As businesses around the globe contend with the incessant, pounding waves of data crashing into their data centers, some may wonder how we reached this point in the first place. While there was a great deal of experimentation going on in the early days of the computer industry, and while there have been a great number of innovations since, it's fair to say that the digital storage industry as we know it today would not have occurred without an innovation created by a team of IBM engineers 60 years ago this May. The innovation enabled the massive calculating machines to save their results digitally on reels of magnetic tape instead of on punch cards, creating entirely new ways to view and gain insight from, digital information.
To be sure, over the course of time, innovative approaches to earlier inventions have often paved the way for progress. New applications, innovative enhancements, or outright redesigns of earlier inventions pushed many of them into mass production and the mainstream. Thomas Edison, famous for many things, did not, of course, invent the incandescent light bulb. The first successful experiment with the electric light occurred almost 60 years prior to Edison's innovative use of a vacuum to remove the oxygen from the bulb, as well as a new filament design, to extend the life of the light bulb from a few hours to more than 1,500.
And so it was for the fledgling computer industry of the 1940s and 50s—a time when calculating and processing wasn't the concern any longer, but rather storing the results of the calculations. During those early years, the only recordable techniques for the massive calculating systems involved "physical media"—hard copy books, paper and punch cards. It was becoming clear that as these systems gained performance their storage solutions were not sustainable.
IBM engineers turned to a newer technology of the day, magnetic tape, for answers. The technology, which had been used to capture audio, held promise for the hulking computing systems, but tape was just not durable enough. When large reels of it were applied for capturing the computer data, the tape drives' powerful motors, which abruptly started and stopped, easily snapped the tape.
IBM engineers tackled the breakage problem head-on. And on May 21, 1952, when the company released its first production computer, the IBM 701, it also released an accompanying storage system that represented a breakthrough in magnetic tape. The IBM 726 was a 935-pound floor-standing behemoth that solved the breakage problem through the use of a "vacuum column" which created a buffer of loose tape between starts and stops. This U-shaped loop of loose tape allowed the tape to better absorb the extremely fast starts and stops of the system.
The vacuum column innovation was not only a success, but it was adopted by most high-performance tape drive manufacturers, making it one of the most widely used computer technologies of the 20th century. The technology became so prevalent that the image of the start and stop, reel-to-reel tape system, became the iconic, albeit unofficial, image that would symbolize the "computer" for an entire generation in news and entertainment.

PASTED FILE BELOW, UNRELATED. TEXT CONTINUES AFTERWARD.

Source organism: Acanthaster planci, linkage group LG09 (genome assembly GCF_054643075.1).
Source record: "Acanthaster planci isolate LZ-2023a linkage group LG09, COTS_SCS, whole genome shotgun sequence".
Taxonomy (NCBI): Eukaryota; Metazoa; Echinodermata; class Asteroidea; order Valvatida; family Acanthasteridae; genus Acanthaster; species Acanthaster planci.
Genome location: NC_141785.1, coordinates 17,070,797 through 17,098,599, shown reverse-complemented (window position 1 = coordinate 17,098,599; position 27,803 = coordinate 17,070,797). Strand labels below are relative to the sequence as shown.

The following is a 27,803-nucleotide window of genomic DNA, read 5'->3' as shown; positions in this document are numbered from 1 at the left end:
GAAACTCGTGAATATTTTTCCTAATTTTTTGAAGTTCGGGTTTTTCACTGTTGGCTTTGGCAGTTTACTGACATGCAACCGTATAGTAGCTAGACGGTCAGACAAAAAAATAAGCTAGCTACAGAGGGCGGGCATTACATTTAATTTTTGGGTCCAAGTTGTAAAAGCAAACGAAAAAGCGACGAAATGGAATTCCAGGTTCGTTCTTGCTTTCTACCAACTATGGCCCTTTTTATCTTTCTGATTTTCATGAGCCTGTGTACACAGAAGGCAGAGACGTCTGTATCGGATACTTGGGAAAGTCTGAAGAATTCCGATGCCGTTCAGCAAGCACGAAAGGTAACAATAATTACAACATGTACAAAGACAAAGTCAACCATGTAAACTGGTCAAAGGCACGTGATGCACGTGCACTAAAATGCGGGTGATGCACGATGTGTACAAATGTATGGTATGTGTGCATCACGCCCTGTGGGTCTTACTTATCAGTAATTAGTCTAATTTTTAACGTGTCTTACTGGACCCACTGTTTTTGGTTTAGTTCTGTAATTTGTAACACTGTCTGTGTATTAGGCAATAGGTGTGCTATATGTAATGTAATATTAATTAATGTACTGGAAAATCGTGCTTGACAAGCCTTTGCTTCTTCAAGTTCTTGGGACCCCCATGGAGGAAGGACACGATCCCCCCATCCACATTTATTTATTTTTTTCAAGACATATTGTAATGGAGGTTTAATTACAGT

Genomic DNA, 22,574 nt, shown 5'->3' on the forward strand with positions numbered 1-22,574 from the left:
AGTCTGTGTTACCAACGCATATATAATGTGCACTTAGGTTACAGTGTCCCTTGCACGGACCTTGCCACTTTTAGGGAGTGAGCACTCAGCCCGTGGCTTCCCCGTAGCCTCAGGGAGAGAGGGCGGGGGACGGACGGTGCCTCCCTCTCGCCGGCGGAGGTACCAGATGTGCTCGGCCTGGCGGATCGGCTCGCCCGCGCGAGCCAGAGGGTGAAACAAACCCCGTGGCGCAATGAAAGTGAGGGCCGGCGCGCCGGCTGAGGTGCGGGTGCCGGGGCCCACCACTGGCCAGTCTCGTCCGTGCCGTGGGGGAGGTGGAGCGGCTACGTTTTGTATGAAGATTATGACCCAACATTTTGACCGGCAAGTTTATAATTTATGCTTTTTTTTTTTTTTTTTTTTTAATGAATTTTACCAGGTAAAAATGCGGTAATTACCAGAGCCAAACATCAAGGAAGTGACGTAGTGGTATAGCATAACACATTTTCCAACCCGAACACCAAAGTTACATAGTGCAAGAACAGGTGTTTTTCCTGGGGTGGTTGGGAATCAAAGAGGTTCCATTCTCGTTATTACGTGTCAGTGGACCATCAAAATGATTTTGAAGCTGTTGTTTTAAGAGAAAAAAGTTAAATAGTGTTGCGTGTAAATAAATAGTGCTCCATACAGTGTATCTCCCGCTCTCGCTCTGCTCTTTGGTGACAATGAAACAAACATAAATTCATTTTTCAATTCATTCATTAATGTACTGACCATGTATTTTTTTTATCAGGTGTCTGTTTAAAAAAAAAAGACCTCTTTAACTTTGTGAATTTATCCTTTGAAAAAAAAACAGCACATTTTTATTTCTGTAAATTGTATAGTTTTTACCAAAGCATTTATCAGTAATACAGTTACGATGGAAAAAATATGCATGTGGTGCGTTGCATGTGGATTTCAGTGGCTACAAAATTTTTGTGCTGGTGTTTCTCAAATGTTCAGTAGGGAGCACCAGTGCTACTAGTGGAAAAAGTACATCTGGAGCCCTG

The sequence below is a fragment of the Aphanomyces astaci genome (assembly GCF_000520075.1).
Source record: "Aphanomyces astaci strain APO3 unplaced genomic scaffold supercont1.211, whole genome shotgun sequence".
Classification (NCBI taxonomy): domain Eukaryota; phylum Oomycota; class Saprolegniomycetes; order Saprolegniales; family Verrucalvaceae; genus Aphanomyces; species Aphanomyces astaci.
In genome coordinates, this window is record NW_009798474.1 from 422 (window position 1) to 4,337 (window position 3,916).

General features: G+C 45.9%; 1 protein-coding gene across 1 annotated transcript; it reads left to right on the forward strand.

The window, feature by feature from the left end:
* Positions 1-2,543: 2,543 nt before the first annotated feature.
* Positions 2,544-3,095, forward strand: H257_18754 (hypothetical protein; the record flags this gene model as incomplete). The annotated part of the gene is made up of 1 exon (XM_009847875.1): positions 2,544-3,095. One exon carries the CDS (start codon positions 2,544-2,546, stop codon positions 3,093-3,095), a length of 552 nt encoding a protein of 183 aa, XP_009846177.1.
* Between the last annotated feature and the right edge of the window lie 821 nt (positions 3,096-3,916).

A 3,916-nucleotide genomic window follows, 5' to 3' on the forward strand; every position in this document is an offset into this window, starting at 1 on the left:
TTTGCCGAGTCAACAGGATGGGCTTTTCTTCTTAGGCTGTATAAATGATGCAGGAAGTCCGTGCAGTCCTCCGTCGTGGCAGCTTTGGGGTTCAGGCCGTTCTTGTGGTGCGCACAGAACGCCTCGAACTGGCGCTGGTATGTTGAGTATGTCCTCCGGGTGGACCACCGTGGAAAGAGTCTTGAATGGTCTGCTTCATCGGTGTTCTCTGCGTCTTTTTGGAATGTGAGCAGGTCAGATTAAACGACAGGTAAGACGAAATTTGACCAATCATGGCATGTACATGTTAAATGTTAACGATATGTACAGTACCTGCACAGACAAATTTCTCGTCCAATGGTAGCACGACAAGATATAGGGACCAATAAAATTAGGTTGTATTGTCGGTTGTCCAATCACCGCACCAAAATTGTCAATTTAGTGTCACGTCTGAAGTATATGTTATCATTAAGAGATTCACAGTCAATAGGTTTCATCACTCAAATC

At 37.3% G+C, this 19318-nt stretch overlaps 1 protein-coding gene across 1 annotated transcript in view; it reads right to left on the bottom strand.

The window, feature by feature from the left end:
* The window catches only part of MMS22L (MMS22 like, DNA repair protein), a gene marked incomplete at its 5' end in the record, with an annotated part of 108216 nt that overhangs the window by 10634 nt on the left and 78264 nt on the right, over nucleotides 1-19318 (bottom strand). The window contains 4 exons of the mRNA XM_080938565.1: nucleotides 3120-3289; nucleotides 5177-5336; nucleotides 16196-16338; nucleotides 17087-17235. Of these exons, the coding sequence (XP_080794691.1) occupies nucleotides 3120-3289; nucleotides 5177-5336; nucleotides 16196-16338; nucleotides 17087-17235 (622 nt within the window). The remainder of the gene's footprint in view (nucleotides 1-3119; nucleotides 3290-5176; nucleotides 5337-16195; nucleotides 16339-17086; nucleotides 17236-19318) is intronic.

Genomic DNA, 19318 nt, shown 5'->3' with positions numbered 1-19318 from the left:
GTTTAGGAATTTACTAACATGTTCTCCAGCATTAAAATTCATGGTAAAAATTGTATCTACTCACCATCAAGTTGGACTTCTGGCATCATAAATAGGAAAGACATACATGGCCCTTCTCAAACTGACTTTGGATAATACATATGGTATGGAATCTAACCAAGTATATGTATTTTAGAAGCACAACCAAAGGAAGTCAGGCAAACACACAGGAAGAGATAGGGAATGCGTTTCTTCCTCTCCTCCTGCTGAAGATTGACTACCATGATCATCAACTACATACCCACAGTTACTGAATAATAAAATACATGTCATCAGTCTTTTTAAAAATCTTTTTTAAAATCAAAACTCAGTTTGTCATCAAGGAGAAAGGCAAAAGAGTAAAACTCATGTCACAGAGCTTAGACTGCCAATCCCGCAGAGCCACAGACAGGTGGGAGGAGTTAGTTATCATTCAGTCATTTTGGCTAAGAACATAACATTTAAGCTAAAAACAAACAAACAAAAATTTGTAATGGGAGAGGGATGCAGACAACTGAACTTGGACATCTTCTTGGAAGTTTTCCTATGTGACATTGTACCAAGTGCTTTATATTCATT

To be sure, the challenges of 2012 are not what they were in 1952. Today, game-changing dynamics such as social media, mobile computing, Big Data and regulation are all intersecting to create a digital traffic jam of epic proportions. By some accounts, the amount of information needed to be digitally stored will exceed 8 zettabytes (or, 8 billion terabytes) by 2015. These trends and forecasts are forcing every industry to look at their storage infrastructures more carefully than ever before.
But there is no magic bullet, no single technology solution that will prepare for the data deluge. The businesses that succeed will be those that leverage the most strategic storage technologies available—from tape to solid state, and virtualization to the cloud—to increase efficiency, minimize risk, lower costs, improve access, and strengthen security. It will also be those that exploit solutions that offer greater data classification, because not all data is created equal nor does it maintain the same relevance over time.
That is the path to this new frontier of storage, this new era of computing. And IBM is leading the way once again with new products and innovations and the broadest portfolio in the industry, that help customers achieve business outcomes through smarter storage.
As in life, it is good practice in business to stop occasionally and reflect on what was, and examine the origins of our achievements. This May is one of those occasions. IBM will look back to 1952 as a milestone in the course of computing and a reminder of how innovation can alter the future and what is possible.
Brian Truskowski is the general manager of system storage and networking for IBM's Systems and Technology Group.
I went to work at IBM 13 and 1/2 years after that tape innovation. The 1401 computer was the business work horse and the vacuum column tape drives was ubiquitous. In 1967 I remember the Sperry Univac 1108 where, when running programs with large data sets would use several tape drives for intermediate results.
David Patterson, known for his pioneering research that led to RAID, clusters and more, is part of a team at UC Berkeley that recently made its RISC-V processor architecture an open source hardware offering. We talk with Patterson and one of his colleagues behind the effort about the opportunities they see, what new kinds of designs they hope to enable and what it means for today’s commercial processor giants such as Intel, ARM and Imagination Technologies.